Direct Line wants to make huge cost cuts despite admitting its six-monthly operating profit has risen by more than £14m and it is selling 700,000 more policies.
The company is being sold by the Royal Bank of Scotland and today admitted a programme of efficiences will include job losses. The Kent-based business has around 15,000 staff across the UK.
It's Scottish opera-tions are in Glasgow city centre where it has 970 staff based in Cadogan Street.
City staff are known to be among the most proficient of Direct Line's workforce. They also deal with insurance customers with rivals such as Churchill and Tesco supermarket.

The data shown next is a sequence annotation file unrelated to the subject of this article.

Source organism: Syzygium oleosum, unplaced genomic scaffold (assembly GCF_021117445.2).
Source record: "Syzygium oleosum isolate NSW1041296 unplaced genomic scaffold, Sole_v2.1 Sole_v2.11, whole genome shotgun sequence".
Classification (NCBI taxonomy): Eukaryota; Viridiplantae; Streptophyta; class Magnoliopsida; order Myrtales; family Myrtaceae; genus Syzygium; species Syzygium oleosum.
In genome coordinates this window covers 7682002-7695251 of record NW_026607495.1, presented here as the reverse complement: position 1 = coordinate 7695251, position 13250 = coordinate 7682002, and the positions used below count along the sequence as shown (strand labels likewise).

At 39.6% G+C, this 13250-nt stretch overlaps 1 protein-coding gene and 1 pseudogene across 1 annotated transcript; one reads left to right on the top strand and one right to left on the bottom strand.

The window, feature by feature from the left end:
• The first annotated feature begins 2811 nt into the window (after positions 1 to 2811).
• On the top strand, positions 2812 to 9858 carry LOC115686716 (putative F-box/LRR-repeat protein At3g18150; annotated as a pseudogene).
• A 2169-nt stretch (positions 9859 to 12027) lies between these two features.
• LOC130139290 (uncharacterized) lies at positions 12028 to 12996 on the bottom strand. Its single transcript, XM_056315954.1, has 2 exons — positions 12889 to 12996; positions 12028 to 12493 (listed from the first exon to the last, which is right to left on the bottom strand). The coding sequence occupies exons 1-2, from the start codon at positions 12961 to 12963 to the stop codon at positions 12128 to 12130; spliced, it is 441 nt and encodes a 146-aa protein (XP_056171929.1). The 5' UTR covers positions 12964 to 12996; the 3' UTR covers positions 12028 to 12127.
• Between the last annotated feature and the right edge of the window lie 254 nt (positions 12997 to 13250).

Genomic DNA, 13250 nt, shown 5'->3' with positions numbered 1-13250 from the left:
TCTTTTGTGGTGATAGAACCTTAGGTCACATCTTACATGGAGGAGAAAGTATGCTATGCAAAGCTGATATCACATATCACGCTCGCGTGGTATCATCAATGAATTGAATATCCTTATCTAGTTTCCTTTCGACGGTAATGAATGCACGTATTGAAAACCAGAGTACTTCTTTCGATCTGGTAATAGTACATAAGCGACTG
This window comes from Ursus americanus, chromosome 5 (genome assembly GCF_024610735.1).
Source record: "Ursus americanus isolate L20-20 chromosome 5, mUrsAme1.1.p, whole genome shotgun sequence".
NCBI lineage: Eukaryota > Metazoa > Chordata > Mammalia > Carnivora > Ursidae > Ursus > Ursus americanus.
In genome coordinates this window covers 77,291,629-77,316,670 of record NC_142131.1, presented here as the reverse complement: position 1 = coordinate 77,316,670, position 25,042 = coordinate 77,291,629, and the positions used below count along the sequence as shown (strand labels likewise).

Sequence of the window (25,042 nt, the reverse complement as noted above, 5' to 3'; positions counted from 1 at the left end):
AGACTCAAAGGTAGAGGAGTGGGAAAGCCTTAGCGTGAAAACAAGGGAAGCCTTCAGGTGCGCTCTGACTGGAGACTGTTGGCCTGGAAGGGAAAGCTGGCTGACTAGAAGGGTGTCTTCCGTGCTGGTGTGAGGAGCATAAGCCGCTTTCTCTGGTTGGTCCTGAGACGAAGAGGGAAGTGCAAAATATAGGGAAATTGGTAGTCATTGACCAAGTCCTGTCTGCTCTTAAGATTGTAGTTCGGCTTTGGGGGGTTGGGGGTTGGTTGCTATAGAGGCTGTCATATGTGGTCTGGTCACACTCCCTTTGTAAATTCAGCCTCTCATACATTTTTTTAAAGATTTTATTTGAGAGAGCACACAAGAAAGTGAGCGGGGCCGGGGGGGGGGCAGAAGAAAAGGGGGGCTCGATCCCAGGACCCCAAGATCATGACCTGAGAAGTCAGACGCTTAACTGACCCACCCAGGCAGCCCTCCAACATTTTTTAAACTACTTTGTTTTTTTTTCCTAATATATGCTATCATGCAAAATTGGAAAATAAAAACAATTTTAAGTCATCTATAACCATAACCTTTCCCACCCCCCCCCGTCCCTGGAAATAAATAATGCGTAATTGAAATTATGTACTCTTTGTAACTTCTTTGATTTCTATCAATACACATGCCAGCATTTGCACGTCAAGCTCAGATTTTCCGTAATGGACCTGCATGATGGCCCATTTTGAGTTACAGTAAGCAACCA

However, Direct Line earlier closed two Glasgow offices with the loss of 400 jobs and its city operations could be targeted again.
Officials refuse to say at which bases across the UK the axe will fall, but a spokeswoman admitted: "Invariably, efficiency means fewer people."
Euro regulations have ruled that the Royal Bank of Scotland must sell off its majority stake in Direct Line by the end of next year before disposing of the rest of its shares by the end of 2014.
RBS chiefs plan a public sale of its shares next month and that's likely to value Direct Line at £3billion – four years after the bank tried to sell the business for twice that amount.
Direct Line chief executive Paul Geddes said the company had made good progress towards an independent future.
His comments came after half yearly operating profits rose from £209.5m to £224.2m and the number of policies went up 4% from 19.4m to 20.1m.